Sunday, May 29, 2011

No more public bug information

A tremendously useful site for Solaris/OpenSolaris/Solaris 11 operators, users and developers have been I don't know how many problems I have solved by using this site and I am sad to report that it has now been down for a well over a month. Now even I have given up hope that Oracle will restore the service, all information available is the message on the site: "This service is temporarily unavailable.". It no longer seems like a temporary outage and I would not be surprised if Oracle have cut this source of information too and is trying to do it quietly without any announcement. If that is not the case I love to be proven wrong.

This is another change that will make it harder for me to promote future Solaris releases and write about interesting technical details.


Anonymous said...

Let's be honest here... we all know Oracle doesn't like to release information ahead of the schedule and we also know that the bug database has been historically used to document new features, right?

What you've done here is of immense help to people trying to understand the Solaris direction since Oracle doesn't help much in the small technical details (eg. will driver 'x' support device 'y' soon?)... but that is essentially giving people the information that Oracle doesn't want to, at least not until the product is released.

So I guess the problem is not so much that bugs per se are gone (they're not, if you go to MOS and get any article with a bug report and tweak the URL you can see them)... but that you won't be able to derive that information.

Sorry if I'm being too direct here but I'm asssuming the "future features in Solaris 11" have drawn a lot of deserved attention and they won't be possible anymore I guess.

Chris said...

It is sad. I too had to convert 8 servers from Solaris to Red Hat Linux this week, after running on Solaris 10 a decade and a half.

But, new stuff can be fun too. Though I didn't want to convert, I do find booting, installing, and other common tasks are faster and easier than ever using Linux.

Not completely convinced yet, I might end up saying "I should of converted a long time ago".

app said...

I agree with you.
My day to day work became much more harder.
I don't know as for you, but for me MOS isn't really good alternative since in most cases there is no detailed description, stacks and history.Yes, its understood that Oracle would like make money. But I couldn't understand how exclusive access to bug database and source will help Oracle make money?
If you have Oracle server you must buy support contrast to access patches. I think this is sufficient cause to have support contract.
Public bug database will even reduce number of support requests and so reduce costs for Oracle.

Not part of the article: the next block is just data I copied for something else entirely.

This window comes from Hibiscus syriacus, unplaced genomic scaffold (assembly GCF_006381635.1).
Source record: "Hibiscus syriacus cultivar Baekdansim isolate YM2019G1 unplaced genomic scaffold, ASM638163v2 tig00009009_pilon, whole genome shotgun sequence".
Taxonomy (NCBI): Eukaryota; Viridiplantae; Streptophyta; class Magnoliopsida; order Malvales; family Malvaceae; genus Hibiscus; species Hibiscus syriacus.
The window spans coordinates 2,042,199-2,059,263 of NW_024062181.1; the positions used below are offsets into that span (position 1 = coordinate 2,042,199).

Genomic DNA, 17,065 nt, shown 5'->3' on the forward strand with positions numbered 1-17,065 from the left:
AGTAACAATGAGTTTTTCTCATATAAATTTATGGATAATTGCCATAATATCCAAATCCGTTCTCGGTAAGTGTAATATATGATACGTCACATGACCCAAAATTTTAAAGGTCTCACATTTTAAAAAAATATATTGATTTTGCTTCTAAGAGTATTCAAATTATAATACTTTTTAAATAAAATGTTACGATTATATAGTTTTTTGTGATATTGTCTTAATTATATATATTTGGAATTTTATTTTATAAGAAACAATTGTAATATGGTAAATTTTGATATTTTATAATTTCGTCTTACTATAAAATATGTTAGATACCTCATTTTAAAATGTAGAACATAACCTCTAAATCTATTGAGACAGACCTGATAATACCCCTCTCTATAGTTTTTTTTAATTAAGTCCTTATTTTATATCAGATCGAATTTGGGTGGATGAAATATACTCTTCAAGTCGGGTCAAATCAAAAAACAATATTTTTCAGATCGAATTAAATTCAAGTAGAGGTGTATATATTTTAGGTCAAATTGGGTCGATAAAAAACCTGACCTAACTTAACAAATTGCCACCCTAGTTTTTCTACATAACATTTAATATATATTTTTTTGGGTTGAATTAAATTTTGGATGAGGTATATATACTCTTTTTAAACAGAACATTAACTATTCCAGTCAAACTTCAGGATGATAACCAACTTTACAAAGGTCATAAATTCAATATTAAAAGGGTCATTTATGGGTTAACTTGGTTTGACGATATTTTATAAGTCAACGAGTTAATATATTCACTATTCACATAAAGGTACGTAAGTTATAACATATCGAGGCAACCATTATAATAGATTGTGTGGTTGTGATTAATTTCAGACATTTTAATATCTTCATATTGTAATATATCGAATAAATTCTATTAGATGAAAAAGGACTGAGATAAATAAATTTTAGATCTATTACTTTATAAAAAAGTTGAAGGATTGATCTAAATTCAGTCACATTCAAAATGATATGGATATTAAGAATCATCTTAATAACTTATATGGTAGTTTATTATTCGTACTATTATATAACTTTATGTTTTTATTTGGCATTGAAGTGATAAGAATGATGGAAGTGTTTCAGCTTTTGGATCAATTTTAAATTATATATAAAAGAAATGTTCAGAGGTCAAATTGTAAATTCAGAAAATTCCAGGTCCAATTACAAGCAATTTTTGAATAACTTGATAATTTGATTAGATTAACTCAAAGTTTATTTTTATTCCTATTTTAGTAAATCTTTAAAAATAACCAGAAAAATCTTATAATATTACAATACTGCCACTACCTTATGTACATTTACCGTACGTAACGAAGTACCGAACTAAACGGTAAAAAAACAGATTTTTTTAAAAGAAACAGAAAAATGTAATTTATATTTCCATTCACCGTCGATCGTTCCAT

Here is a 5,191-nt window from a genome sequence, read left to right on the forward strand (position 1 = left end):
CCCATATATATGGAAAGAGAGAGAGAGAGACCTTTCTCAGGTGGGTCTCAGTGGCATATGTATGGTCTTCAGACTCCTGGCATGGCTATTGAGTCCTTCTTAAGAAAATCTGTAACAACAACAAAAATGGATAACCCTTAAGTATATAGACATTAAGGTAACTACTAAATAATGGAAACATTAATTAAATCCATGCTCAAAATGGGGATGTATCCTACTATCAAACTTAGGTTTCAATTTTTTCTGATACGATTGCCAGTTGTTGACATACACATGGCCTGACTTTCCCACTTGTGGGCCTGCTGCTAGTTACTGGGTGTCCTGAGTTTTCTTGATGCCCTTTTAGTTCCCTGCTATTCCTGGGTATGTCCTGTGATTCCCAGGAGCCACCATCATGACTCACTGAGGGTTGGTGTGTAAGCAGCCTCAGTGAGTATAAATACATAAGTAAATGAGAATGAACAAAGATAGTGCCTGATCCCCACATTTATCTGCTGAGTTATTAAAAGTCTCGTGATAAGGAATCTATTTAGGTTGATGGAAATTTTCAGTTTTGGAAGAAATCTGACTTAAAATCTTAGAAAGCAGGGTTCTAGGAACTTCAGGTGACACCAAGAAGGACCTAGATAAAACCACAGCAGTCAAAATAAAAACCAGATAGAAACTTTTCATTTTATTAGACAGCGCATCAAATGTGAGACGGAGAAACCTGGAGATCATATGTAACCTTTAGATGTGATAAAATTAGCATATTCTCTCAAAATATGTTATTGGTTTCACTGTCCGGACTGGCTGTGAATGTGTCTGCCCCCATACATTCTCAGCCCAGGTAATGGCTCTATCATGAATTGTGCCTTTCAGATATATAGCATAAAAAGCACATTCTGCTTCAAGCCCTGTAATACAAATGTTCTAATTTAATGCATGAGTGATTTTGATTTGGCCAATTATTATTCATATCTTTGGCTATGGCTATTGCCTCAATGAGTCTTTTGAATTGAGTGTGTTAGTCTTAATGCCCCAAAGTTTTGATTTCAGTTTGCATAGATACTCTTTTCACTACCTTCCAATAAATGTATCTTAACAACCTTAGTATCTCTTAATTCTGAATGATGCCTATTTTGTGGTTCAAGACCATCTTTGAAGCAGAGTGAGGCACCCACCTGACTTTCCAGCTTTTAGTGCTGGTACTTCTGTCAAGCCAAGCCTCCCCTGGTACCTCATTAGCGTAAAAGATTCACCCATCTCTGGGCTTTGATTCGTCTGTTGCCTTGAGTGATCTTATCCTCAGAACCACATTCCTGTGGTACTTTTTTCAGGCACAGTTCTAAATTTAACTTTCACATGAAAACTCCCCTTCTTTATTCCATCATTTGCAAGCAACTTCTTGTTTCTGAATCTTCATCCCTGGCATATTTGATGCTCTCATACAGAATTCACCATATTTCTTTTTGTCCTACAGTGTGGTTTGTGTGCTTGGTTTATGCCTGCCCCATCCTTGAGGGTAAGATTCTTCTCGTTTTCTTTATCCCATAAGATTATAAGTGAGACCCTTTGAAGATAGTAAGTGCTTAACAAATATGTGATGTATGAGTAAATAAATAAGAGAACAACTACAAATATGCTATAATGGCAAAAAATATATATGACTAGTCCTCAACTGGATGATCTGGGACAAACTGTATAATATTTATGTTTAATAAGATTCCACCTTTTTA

I hope that will be available in one form or another.

Alasdair said...

You're more than welcome to promote OpenIndiana and Illumos, and we'll happily share our future plans with you and the wider community.

Our bug databases are also publicly available.

If you don't like what Oracle is doing, there are alternatives that don't involve penguins. :-)

Derek said...

I noticed it was down ages ago as well. I threw the question out to the opensolaris group on irc and the general thought seemed to be that it wouldn't be coming back.

I always thought this was a great resource for finding solutions and workarounds to problems.

If you have a support contract with Oracle all this information is available at the site.

Henkis said...

I think a better solution would have been to have a filter that removed all bugs filed against builds not publicly available, or tagged against projects that they did not want public.

But I guess I'm stuck in the old OpenSolaris mindset, Solaris is now again closed source so I guess no one without a support identifier have any have any reason to file or search for bugs.

But it will make my life harder with this blog, even if I don't write about unreleased features it is not possible to link against bugs of interest.

Henkis said...

I know that Solaris 11 will be a excellent operating systems, in several areas it has little or no competition (observability, storage and scalability for example) but there are problems for a wide acceptance of Solaris 11 outside the larger enterprises with all information tied to support contracts. illumos and OpenIndiana are very promising projects but they still needs wider acceptance and they will be lagging features from Solaris 11 for a while. I hope illumos will gain more engineers so that the code base will not stall feature wise in the long run.

Im for all free ON alternatives to Solaris 11, especially when it comes to ZFS storage.